The House that Hull Built is probably going to be renovated soon. The arena, which opened in 1994 as the Keil Center (and then later on became the Savvis Center before the name we all know as DrinkScotch was adopted), hosts not just the Blues, but also Arch Madness, NCAA basketball events, concerts, and would like to one day help host the World Juniors.
22 years old is old enough to drink, but it's still fairly young in people years. Arena years, well, it's a lifetime.Look at the Georgia Dome (24 years old) or Turner Field (19 years old) - two perfectly good stadiums that are being either razed or converted into other things because the teams that play in them have deemed them "out of date" and that "renovations are too expensive" and "we need $300 million worth of taxpayer money to cause a massive traffic jam."
The Scottrade Center is a nice arena, in pretty good shape, It is, however, out of date and in need of renovation - especially to the ice cooling system and scoreboard/scoreboard operations. Those renovations are happening this summer and will be ready for pre-season hockey come September (though probably just the scoreboard operations, not a new scoreboard). The Blues will be paying $10 million out of their own pocket for these improvements. The rest of the place, though, needs some TLC too. Purple seats were cool in 1994. They are not cool now. The concourses are a bit tight. The team store is a little small and hard to navigate. It needs a fresh coat of paint.
Instead of a massive chunk of taxpayer funds, the city owned arena will be getting a huge chunk of taxpayer funds. Still cheaper than a new football stadium, the renovations to the Scottrade Center will be included with some renovations to the America's Center convention site (which will come with its own separate $120 million bill). Per the Post-Dispatch:
Plans are preliminary but include revamped seating areas and a larger team store for the St. Louis Blues, who operate and manage the city-owned arena.
Renovation of Scottrade took a step forward Tuesday when the city’s Land Clearance for Redevelopment Authority approved a resolution stating its intent to issue $160 million in industrial revenue bonds to finance the project.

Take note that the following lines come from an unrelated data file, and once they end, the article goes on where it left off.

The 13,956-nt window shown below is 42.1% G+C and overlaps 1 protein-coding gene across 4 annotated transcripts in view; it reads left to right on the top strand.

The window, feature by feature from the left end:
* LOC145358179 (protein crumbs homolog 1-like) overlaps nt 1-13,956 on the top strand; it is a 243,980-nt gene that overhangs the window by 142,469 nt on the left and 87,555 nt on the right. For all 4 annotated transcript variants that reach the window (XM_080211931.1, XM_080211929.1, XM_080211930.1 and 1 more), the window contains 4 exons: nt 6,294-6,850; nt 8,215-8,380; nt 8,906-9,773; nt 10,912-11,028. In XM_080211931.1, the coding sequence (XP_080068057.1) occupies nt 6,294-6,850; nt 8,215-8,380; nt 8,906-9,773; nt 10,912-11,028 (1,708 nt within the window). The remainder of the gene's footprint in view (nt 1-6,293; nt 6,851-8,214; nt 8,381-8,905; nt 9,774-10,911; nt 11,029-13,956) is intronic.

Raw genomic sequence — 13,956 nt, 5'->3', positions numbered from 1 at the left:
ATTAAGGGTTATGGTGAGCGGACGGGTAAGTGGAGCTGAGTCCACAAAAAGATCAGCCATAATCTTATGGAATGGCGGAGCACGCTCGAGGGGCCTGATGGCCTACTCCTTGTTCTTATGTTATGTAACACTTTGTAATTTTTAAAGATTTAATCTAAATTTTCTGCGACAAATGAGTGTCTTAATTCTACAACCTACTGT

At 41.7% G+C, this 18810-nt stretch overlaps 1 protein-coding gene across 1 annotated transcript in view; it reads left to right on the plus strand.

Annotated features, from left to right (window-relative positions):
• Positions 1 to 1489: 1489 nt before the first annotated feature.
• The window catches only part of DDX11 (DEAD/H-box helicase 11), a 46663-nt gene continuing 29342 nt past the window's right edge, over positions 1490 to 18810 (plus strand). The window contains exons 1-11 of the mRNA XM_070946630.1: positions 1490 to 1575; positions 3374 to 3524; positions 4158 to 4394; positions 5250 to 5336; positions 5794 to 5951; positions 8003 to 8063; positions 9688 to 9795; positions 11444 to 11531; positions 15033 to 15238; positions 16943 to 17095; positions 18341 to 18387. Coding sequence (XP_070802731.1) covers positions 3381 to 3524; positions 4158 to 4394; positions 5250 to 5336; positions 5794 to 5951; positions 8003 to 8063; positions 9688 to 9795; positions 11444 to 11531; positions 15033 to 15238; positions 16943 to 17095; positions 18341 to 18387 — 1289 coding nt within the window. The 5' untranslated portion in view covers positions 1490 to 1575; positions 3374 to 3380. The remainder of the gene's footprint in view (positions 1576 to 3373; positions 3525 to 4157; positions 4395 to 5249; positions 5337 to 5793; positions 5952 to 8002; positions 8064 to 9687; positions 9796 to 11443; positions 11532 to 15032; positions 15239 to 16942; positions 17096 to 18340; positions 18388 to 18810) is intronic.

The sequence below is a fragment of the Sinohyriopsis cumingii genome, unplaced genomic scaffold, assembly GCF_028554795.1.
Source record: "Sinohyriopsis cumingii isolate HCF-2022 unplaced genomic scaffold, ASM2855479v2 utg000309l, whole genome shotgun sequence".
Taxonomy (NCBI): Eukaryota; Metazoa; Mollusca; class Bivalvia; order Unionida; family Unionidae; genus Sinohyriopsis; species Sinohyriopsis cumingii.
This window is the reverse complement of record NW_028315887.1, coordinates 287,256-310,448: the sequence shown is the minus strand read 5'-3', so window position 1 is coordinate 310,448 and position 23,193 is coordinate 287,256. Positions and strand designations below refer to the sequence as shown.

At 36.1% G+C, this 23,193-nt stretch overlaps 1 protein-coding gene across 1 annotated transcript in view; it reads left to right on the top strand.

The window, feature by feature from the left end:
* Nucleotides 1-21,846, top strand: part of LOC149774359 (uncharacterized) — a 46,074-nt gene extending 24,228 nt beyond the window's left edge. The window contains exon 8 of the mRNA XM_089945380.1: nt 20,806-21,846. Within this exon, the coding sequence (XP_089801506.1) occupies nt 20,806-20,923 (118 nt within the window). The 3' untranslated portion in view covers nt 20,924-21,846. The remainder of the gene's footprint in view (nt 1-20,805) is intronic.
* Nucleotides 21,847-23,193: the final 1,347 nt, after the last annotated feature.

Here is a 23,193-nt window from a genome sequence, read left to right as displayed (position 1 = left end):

No bonds would be issued before a renovation financing agreement is reached, which officials hope will happen this year. The LCRA resolution could allow the Blues to make some Scottrade improvements this summer and receive reimbursement for their costs later when a final renovation agreement is reached, a source said Thursday.
What will be done? Walls behind concession stands will be cleared out to allow for a view of the ice, the team store will be beefed up, and... and this may be the nicest part... there will be an outdoor biergarten that may very well be open year round on Clark. If Clark wants to become main street for St. Louis sports any more so than it already is, this'll help.
Taxpayer funds being spent on sports stadiums is a hot button topic, and them being spent on building new stadiums for teams that can damn well afford it is a waste. Scottrade, however, is city owned and its bonds are paid off. The Blues can't afford $160 million worth of renovations, and since it's not their building (they do manage it) it's not technically their responsibility. Renovations could bring a ton of new events to downtown St. Louis and the neighboring hotels and establishments. Could it be a wash? Yes. Is it better than plunking down over a billion or so bucks for a football stadium along the north riverfront? Probably so.